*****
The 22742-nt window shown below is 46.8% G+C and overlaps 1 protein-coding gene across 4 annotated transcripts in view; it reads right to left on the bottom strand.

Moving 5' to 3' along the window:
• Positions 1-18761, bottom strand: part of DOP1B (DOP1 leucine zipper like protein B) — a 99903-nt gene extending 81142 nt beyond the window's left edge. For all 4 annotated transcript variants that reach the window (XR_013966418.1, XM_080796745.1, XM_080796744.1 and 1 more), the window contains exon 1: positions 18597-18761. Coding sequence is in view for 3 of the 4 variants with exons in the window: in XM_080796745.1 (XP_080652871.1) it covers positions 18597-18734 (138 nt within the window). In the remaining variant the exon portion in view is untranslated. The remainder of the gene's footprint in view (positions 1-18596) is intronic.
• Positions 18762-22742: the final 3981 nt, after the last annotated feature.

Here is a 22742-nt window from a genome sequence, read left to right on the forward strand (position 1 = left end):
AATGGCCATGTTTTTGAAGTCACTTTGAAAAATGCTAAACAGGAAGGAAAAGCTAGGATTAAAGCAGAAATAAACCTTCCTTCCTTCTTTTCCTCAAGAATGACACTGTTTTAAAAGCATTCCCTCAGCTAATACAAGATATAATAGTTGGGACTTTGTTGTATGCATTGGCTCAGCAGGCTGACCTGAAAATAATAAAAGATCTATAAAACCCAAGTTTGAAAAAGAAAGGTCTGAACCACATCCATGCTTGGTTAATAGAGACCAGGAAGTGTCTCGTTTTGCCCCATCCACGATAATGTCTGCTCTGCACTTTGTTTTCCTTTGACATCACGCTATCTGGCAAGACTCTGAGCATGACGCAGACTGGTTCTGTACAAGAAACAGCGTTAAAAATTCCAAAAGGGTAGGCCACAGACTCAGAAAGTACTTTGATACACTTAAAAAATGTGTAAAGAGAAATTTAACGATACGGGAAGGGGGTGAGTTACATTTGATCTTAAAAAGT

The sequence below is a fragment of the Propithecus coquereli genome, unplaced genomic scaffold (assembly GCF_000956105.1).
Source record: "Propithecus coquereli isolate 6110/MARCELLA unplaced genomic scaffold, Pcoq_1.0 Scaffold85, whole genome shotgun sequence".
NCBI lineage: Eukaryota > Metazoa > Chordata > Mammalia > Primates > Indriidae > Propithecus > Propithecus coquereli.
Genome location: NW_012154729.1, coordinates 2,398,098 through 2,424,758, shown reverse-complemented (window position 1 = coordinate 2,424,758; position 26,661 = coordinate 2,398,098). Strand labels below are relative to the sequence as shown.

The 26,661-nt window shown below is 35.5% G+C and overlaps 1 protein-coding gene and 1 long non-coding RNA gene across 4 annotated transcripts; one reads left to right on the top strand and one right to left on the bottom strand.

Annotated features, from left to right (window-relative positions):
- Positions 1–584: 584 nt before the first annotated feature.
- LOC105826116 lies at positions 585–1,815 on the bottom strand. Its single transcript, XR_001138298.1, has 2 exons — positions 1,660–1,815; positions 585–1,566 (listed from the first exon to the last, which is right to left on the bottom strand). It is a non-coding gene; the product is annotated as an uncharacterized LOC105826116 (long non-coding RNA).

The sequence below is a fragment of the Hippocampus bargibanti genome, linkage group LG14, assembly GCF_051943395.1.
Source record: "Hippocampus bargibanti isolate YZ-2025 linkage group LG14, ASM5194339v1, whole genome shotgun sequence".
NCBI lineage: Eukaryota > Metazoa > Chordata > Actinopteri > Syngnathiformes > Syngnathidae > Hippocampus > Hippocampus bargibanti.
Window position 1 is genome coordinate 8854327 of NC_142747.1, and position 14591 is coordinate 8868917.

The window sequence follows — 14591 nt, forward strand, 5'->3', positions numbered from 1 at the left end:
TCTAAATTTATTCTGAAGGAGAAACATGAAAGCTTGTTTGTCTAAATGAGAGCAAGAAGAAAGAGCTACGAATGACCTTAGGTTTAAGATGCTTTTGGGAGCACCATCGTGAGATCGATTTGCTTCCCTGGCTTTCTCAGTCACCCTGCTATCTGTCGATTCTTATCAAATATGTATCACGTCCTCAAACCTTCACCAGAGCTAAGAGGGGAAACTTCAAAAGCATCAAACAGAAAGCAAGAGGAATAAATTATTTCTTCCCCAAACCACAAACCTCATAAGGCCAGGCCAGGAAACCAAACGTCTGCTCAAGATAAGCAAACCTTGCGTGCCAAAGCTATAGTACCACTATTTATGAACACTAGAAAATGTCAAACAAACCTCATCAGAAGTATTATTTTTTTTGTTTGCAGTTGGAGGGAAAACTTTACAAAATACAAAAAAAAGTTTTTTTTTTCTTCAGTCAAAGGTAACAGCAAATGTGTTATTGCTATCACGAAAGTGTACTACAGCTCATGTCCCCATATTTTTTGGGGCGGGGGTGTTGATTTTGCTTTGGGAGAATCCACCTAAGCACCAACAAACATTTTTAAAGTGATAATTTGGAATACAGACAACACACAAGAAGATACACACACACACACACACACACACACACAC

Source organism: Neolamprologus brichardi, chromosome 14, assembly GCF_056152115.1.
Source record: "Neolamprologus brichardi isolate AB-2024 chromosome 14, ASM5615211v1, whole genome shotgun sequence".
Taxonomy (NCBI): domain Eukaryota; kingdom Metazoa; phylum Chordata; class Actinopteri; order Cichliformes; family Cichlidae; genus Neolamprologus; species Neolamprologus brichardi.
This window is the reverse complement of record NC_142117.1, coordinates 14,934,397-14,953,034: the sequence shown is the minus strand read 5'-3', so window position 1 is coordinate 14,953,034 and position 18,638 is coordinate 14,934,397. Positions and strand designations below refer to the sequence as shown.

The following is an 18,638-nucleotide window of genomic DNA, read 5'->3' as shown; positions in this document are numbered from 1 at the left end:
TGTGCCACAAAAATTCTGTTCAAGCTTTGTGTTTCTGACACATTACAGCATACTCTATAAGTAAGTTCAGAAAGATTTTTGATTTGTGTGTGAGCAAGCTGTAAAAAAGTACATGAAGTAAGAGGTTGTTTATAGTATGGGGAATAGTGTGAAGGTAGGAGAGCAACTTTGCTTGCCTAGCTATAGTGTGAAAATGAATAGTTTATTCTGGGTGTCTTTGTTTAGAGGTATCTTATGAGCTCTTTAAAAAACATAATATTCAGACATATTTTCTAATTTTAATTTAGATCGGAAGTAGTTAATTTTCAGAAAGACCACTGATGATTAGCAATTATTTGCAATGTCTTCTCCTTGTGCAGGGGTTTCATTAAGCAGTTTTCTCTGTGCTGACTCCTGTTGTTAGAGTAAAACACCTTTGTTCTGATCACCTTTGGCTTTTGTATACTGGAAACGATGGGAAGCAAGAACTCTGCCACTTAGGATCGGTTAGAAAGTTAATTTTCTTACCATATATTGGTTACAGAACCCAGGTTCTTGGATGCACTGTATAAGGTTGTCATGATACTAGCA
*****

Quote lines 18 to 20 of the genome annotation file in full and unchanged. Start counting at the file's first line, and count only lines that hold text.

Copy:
Window position 1 is genome coordinate 8854327 of NC_142747.1, and position 14591 is coordinate 8868917.

The window sequence follows — 14591 nt, forward strand, 5'->3', positions numbered from 1 at the left end:
TCTAAATTTATTCTGAAGGAGAAACATGAAAGCTTGTTTGTCTAAATGAGAGCAAGAAGAAAGAGCTACGAATGACCTTAGGTTTAAGATGCTTTTGGGAGCACCATCGTGAGATCGATTTGCTTCCCTGGCTTTCTCAGTCACCCTGCTATCTGTCGATTCTTATCAAATATGTATCACGTCCTCAAACCTTCACCAGAGCTAAGAGGGGAAACTTCAAAAGCATCAAACAGAAAGCAAGAGGAATAAATTATTTCTTCCCCAAACCACAAACCTCATAAGGCCAGGCCAGGAAACCAAACGTCTGCTCAAGATAAGCAAACCTTGCGTGCCAAAGCTATAGTACCACTATTTATGAACACTAGAAAATGTCAAACAAACCTCATCAGAAGTATTATTTTTTTTGTTTGCAGTTGGAGGGAAAACTTTACAAAATACAAAAAAAAGTTTTTTTTTTCTTCAGTCAAAGGTAACAGCAAATGTGTTATTGCTATCACGAAAGTGTACTACAGCTCATGTCCCCATATTTTTTGGGGCGGGGGTGTTGATTTTGCTTTGGGAGAATCCACCTAAGCACCAACAAACATTTTTAAAGTGATAATTTGGAATACAGACAACACACAAGAAGATACACACACACACACACACACACACACACAC